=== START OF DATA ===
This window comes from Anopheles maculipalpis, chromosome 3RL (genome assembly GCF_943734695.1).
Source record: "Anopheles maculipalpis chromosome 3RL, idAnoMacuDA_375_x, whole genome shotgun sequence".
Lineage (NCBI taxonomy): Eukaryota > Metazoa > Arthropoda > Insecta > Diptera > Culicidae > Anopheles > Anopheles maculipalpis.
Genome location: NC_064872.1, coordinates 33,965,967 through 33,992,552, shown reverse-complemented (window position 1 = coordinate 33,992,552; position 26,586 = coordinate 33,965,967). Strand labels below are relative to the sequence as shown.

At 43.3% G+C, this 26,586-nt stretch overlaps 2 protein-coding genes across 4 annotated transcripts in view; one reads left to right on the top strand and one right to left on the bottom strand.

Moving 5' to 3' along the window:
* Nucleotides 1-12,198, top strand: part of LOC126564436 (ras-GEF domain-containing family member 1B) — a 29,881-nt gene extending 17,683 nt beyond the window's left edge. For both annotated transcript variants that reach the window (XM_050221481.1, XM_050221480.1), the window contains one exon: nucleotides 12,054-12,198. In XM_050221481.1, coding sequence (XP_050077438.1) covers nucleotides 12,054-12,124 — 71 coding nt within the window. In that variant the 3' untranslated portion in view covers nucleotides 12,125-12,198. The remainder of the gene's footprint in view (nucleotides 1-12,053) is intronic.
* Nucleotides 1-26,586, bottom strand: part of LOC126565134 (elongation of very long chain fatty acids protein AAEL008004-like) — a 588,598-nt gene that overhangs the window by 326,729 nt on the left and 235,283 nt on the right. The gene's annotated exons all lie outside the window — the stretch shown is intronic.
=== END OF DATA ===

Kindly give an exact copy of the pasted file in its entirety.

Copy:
This window comes from Anopheles maculipalpis, chromosome 3RL (genome assembly GCF_943734695.1).
Source record: "Anopheles maculipalpis chromosome 3RL, idAnoMacuDA_375_x, whole genome shotgun sequence".
Lineage (NCBI taxonomy): Eukaryota > Metazoa > Arthropoda > Insecta > Diptera > Culicidae > Anopheles > Anopheles maculipalpis.
Genome location: NC_064872.1, coordinates 33,965,967 through 33,992,552, shown reverse-complemented (window position 1 = coordinate 33,992,552; position 26,586 = coordinate 33,965,967). Strand labels below are relative to the sequence as shown.

At 43.3% G+C, this 26,586-nt stretch overlaps 2 protein-coding genes across 4 annotated transcripts in view; one reads left to right on the top strand and one right to left on the bottom strand.

Moving 5' to 3' along the window:
* Nucleotides 1-12,198, top strand: part of LOC126564436 (ras-GEF domain-containing family member 1B) — a 29,881-nt gene extending 17,683 nt beyond the window's left edge. For both annotated transcript variants that reach the window (XM_050221481.1, XM_050221480.1), the window contains one exon: nucleotides 12,054-12,198. In XM_050221481.1, coding sequence (XP_050077438.1) covers nucleotides 12,054-12,124 — 71 coding nt within the window. In that variant the 3' untranslated portion in view covers nucleotides 12,125-12,198. The remainder of the gene's footprint in view (nucleotides 1-12,053) is intronic.
* Nucleotides 1-26,586, bottom strand: part of LOC126565134 (elongation of very long chain fatty acids protein AAEL008004-like) — a 588,598-nt gene that overhangs the window by 326,729 nt on the left and 235,283 nt on the right. The gene's annotated exons all lie outside the window — the stretch shown is intronic.